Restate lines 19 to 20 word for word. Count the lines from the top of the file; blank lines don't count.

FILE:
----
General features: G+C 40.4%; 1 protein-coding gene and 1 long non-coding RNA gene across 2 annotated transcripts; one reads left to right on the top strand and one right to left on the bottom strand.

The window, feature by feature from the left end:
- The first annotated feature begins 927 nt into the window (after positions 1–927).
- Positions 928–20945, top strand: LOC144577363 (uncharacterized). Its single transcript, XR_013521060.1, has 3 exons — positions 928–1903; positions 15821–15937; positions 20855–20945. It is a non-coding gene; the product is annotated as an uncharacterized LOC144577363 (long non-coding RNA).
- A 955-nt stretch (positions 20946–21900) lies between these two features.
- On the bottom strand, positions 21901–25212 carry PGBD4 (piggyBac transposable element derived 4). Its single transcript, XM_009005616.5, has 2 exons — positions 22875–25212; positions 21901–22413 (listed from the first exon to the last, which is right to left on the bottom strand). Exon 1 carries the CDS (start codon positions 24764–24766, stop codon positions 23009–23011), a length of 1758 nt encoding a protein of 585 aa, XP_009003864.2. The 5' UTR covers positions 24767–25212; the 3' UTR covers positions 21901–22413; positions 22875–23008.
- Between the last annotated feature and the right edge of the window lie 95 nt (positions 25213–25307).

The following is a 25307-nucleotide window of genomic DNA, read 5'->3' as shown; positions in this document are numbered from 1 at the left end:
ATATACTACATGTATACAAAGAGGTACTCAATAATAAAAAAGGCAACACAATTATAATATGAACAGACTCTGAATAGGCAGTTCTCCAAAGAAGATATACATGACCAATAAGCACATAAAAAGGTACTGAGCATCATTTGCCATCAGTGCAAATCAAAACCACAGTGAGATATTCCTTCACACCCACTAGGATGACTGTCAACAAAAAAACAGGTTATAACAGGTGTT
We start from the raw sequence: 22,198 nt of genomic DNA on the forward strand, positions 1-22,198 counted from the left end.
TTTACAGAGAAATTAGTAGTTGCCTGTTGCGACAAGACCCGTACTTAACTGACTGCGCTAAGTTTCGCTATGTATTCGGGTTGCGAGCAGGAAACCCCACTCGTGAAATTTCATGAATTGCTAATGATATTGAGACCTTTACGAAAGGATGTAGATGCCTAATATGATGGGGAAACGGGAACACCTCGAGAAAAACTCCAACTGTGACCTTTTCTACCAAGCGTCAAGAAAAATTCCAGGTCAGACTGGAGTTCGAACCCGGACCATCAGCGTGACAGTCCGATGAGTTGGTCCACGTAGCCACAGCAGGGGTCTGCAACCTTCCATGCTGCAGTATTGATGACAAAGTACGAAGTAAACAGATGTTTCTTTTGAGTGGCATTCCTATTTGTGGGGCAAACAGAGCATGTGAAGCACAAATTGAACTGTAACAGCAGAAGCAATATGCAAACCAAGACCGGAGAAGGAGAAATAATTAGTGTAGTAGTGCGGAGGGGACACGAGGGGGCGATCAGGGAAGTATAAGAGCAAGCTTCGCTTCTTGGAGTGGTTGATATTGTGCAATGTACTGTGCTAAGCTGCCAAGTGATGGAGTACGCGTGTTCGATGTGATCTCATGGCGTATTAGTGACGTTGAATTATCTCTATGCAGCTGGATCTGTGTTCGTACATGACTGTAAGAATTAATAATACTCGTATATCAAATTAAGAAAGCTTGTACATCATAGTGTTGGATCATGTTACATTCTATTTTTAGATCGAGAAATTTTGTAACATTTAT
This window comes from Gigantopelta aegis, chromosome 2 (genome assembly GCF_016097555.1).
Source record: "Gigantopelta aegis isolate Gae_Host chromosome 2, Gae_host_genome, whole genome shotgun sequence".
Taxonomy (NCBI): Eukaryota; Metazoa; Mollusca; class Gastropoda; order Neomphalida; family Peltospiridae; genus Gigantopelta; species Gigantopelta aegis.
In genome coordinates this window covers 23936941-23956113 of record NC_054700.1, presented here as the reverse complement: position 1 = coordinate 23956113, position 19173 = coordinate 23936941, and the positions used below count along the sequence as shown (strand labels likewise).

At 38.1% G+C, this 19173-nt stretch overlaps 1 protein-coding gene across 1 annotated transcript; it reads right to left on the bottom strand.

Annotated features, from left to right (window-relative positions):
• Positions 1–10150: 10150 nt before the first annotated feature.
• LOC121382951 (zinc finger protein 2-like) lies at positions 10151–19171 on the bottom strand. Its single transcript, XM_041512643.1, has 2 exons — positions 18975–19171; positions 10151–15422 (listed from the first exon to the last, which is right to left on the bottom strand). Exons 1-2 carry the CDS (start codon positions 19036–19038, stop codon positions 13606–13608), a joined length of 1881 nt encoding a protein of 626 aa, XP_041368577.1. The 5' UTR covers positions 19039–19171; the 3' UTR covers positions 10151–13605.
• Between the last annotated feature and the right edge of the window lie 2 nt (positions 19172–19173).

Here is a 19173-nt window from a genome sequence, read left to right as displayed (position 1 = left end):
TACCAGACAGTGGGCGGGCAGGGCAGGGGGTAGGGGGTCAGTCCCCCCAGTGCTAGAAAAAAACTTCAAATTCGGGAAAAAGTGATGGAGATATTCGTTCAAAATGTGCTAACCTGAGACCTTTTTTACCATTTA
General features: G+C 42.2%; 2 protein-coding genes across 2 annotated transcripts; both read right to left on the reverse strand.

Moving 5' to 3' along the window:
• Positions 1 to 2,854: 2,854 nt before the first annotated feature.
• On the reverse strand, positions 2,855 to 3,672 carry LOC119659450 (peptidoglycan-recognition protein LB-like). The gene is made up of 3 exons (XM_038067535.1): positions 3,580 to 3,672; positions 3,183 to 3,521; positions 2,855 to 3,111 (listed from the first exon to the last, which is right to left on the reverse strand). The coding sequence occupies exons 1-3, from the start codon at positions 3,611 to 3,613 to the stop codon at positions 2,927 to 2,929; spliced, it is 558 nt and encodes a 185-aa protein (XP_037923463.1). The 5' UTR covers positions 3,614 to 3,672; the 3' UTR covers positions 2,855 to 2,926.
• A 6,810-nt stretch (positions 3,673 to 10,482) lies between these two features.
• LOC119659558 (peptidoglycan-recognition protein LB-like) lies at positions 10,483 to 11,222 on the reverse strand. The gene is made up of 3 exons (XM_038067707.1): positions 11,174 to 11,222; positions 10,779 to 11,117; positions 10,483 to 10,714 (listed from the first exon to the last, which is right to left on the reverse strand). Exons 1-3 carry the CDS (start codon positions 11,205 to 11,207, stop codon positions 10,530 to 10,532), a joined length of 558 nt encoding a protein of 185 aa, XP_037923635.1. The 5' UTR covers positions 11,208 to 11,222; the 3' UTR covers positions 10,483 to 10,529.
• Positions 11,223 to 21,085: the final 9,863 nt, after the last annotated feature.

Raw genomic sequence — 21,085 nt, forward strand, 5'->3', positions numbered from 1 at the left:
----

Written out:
• LOC121382951 (zinc finger protein 2-like) lies at positions 10151–19171 on the bottom strand. Its single transcript, XM_041512643.1, has 2 exons — positions 18975–19171; positions 10151–15422 (listed from the first exon to the last, which is right to left on the bottom strand). Exons 1-2 carry the CDS (start codon positions 19036–19038, stop codon positions 13606–13608), a joined length of 1881 nt encoding a protein of 626 aa, XP_041368577.1. The 5' UTR covers positions 19039–19171; the 3' UTR covers positions 10151–13605.
• Between the last annotated feature and the right edge of the window lie 2 nt (positions 19172–19173).